Interesting article, Ron! I happened to be researching this topic at the precise moment it popped up in my blog feed. However, my only web-development experience consists of working with Rapidweaver. I’m pretty comfortable with that and would like to redo my site with a responsive design, using Rapidweaver if at all possible to minimize my learning curve. Do you or any of your readers have any thoughts concerning author sites/themes built using Rapidweaver?

Rosa Glenn Reilly
Rosa Glenn Reilly

Great article, Ron! I have a business website built in WordPress and because of being affected by updates in one area that then affected other areas unexpectedly and needing to hire a professional to balance out the mess, I am using Squarespace for my author website. Your article suggests I may have made the correct decision for myself. I’ll let you know but so far I am liking the choices and design elements.


[…] Building Your Professional Author Website: WordPress Vs. Squarespace (Jane Friedman) When you’re ready to build your author website, there are some key decisions staring you down. The first, and the biggest, is to choose a web platform. If you’ve been researching your options, you might have heard that WordPress is the way to go. After all, it has tens of thousands of themes, plugins, and developers ready to help you create a feature-rich website that pixel-perfectly matches the one in your mind’s eye—and it’s free! How can Squarespace possibly compete with that? […]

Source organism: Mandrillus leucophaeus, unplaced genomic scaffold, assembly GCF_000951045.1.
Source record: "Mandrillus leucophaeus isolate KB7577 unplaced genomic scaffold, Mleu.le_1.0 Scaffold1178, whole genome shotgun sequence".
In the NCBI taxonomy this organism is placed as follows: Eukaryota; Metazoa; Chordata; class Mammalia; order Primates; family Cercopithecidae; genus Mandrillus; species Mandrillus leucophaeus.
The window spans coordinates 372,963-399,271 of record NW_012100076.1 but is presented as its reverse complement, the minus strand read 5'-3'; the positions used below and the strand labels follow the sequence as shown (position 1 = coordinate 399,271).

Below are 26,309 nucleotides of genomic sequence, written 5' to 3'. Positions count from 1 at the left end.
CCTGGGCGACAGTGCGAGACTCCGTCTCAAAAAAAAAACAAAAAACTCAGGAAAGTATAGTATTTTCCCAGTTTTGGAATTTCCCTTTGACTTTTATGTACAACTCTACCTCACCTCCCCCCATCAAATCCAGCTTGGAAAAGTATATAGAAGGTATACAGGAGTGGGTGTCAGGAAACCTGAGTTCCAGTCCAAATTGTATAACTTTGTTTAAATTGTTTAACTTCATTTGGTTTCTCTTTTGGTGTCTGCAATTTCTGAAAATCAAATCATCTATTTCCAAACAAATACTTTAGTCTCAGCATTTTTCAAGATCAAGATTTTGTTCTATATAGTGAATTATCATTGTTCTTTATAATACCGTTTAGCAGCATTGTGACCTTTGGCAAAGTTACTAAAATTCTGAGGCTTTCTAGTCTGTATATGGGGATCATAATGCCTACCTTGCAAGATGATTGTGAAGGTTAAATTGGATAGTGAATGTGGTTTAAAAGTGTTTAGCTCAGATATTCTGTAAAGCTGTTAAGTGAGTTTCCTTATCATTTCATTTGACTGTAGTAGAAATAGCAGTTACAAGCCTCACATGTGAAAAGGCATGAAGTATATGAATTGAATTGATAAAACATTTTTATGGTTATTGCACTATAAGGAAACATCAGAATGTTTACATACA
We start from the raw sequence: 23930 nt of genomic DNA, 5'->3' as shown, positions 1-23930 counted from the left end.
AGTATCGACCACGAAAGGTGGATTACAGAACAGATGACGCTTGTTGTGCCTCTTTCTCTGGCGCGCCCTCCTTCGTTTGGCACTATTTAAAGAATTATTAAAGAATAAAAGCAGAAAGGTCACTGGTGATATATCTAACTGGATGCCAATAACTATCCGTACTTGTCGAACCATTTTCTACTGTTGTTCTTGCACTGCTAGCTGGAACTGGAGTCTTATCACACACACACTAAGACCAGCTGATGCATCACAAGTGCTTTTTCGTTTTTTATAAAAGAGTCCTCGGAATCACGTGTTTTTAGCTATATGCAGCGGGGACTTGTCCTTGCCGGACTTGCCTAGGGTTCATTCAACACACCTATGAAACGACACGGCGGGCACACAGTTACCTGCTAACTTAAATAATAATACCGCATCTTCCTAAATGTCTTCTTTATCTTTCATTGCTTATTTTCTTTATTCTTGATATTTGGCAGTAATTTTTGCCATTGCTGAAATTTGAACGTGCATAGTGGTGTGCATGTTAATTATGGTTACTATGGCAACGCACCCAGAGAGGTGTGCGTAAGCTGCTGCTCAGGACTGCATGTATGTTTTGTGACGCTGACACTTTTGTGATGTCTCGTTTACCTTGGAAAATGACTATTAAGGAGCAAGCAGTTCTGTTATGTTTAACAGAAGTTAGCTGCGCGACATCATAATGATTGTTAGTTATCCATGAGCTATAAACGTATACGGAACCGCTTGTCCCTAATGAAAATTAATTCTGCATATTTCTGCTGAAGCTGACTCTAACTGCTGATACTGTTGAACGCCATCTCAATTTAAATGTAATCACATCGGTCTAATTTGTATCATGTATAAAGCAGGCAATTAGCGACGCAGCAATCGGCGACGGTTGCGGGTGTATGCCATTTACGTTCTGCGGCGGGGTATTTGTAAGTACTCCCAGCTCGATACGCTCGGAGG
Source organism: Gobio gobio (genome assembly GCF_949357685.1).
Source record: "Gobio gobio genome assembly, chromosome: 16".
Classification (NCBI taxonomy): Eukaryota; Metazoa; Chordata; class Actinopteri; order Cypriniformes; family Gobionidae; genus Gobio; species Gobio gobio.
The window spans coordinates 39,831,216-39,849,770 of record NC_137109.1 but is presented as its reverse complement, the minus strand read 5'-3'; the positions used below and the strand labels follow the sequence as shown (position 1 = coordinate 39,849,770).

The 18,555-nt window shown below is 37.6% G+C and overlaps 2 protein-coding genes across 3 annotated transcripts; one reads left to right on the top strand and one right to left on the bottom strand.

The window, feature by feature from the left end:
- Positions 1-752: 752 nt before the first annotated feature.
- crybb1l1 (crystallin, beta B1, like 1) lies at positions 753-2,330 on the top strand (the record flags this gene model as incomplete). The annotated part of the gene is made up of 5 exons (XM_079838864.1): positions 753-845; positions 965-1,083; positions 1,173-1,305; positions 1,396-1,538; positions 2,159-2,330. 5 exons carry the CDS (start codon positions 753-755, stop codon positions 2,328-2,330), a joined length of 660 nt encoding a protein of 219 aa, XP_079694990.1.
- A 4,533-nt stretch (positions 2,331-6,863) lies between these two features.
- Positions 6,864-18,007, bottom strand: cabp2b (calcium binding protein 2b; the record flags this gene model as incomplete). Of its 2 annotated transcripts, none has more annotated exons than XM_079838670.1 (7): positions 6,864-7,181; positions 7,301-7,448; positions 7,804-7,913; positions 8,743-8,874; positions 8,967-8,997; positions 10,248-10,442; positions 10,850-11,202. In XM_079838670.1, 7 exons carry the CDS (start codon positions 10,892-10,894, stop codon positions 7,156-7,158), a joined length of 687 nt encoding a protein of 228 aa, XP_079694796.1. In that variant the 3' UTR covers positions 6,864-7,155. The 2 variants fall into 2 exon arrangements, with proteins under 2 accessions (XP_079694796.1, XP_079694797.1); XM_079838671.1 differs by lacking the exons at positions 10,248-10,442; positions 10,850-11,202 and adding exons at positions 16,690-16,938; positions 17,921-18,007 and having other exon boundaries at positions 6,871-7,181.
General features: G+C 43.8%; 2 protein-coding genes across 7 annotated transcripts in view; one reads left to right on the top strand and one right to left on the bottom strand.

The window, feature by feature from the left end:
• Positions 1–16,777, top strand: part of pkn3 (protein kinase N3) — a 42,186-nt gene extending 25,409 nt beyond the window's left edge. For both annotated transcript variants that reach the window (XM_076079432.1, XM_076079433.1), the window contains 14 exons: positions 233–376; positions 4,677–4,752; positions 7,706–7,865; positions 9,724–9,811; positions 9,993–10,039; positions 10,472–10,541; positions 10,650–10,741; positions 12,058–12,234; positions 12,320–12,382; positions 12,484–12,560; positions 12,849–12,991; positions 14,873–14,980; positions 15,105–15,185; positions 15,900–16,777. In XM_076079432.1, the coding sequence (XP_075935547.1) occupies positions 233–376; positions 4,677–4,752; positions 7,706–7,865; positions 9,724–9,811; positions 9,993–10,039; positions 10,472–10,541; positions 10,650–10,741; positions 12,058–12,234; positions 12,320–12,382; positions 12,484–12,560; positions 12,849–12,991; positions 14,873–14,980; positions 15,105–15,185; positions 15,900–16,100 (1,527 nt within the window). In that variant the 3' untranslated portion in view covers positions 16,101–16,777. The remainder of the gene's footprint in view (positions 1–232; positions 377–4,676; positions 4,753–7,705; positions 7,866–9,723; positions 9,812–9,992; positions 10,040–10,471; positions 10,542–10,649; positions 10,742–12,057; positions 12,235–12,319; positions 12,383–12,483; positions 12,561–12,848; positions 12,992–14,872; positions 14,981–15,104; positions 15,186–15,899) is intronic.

Lynne Connolly

I’m just an average user with two author websites to design and maintain. I’m with Nate. I’d go with WordPress. A large part of my decision was that it isn’t the purview of one company or system. Anyone can contribute templates and plugins, you can use any webspace provider, and the source code is open. When I started, I gave myself a week to learn the platform. I backed up my old site, and page by page I put it on WordPress, learning as I went, and Googling when something wouldn’t work.. I have an economy level package (and I… Read more »

Nate Hoffelder

Yes, the distributed nature of WordPress is one of its best features.


Had never heard of Squarespace but glad to know it’s out there. I have this thing with WordPress. I’m used to it, have used it for many sites over the years, it’s like the good/evil I know so I’m going to stick with it. I’ve learned a lot about plugins by having my sites crash and the forums are pretty decent when it comes to coding help.

Martin Taylor

Hi Ron. It’s not clear why you used self-hosted WordPress rather than as the basis for the comparison. The latter is a much closer match to SquareSpace, Weebly, Wix, etc. deals with most of the technical and on-going maintenance issues, it’s fine for most author websites and can be easily moved to a self-hosted WordPress site later if you need more functionality. While it’s theoretically free, most authors are probably going to pay US$13 a year for attaching their own domain name and a lot will pay their $99 premium package. Or you leave it up there free… Read more »

Roxie Munro

I use Weebly, the Pro version. Very easy – drop-and-drag w/templates that you can easily modify in many ways. Lots of bells and whistles available. Slide shows, SM integration, contact form, interactive maps, PayPal usability, more (stats, SEO, analytics)… all the things you need for a much-greater-than-basic site. I understand that WordPress isn’t so user-friendly for non-coders, and that SquareSpace is great for visuals (for architects, photographers, interior designers, etc), but not as easy to use as Weebly, and phone support not available (phone support is excellent for Weebly if you get Pro, which is about $9/month for two years).